Tuesday, November 15, 2016

Why the polls were wrong: The undecideds

I have been attending Taleb's lectures on "silent risk" this semester, since we now both work for Tandon. Tonight he was talking about how foolish were Nate Silver's efforts to pin a precise number on the election odds, when there was so much volatility. Taleb recommended modeling an election as a binary option, that pays one if your bet comes in, and zero if not. And with volatility so high, the right price for such an option is about .50... so Silver should have been calling things a toss-up all along.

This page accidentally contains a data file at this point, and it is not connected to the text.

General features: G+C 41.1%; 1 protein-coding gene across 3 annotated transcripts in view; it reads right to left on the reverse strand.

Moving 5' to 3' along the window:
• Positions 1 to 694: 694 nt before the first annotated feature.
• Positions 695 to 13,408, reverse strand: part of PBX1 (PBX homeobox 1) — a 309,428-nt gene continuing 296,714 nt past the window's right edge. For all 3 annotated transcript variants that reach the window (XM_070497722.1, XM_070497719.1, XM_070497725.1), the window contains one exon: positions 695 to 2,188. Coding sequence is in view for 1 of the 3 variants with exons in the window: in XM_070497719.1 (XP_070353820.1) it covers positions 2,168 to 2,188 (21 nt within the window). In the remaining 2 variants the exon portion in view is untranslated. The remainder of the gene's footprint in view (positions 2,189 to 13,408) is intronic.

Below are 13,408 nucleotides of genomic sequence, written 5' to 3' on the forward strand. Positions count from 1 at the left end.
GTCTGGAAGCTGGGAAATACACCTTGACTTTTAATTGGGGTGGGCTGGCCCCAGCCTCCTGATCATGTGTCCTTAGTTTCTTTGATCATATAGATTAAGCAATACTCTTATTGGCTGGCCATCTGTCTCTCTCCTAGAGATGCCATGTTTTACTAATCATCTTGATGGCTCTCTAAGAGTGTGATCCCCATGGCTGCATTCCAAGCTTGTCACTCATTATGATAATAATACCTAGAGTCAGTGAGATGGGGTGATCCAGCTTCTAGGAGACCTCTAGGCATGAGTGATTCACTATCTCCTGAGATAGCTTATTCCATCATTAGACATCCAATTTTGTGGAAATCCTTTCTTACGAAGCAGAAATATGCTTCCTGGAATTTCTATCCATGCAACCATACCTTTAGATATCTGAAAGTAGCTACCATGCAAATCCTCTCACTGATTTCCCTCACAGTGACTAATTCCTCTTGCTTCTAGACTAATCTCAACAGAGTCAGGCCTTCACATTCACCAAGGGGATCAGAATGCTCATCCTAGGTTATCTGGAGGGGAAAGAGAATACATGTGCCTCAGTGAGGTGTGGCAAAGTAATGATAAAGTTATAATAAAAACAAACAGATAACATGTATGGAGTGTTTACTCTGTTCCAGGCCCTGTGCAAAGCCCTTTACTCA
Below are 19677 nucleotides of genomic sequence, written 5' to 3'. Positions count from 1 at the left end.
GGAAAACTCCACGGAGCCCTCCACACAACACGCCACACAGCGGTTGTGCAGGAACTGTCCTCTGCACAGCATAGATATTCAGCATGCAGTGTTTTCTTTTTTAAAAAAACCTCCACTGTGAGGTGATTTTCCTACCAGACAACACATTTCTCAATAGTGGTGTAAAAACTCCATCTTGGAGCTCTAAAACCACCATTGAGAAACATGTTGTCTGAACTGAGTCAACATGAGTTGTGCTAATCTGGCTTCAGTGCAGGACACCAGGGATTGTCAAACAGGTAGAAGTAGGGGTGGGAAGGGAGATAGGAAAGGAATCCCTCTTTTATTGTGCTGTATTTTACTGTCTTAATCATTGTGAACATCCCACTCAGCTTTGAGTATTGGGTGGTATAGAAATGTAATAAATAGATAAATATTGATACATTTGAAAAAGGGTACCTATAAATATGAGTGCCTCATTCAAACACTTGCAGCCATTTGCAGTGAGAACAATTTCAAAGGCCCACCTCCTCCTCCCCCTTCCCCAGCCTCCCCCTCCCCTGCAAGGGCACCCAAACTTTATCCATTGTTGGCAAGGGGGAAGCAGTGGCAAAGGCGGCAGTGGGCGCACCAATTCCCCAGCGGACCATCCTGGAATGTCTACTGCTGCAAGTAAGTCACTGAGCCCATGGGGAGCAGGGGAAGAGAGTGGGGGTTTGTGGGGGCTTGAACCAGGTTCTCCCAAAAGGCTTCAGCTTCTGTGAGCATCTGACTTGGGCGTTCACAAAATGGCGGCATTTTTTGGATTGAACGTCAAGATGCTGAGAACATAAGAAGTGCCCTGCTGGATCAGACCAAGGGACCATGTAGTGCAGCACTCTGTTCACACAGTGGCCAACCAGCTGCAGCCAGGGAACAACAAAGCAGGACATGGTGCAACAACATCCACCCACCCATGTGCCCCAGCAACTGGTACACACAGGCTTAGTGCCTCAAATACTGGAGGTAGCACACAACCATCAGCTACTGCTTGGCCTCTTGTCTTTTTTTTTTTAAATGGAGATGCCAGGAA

The volatility was created by the vast undecided or "barely decided" population that kept tipping back and forth.

1 comment:

  1. My rule of thumb is to assume that voters who are undecided in the last week or two prior to the election will break hard against the incumbent (or in an election with no incumbent running, the outgoing incumbent's party). If those voters were happy with the existing situation, they would have decided early to stick with it.

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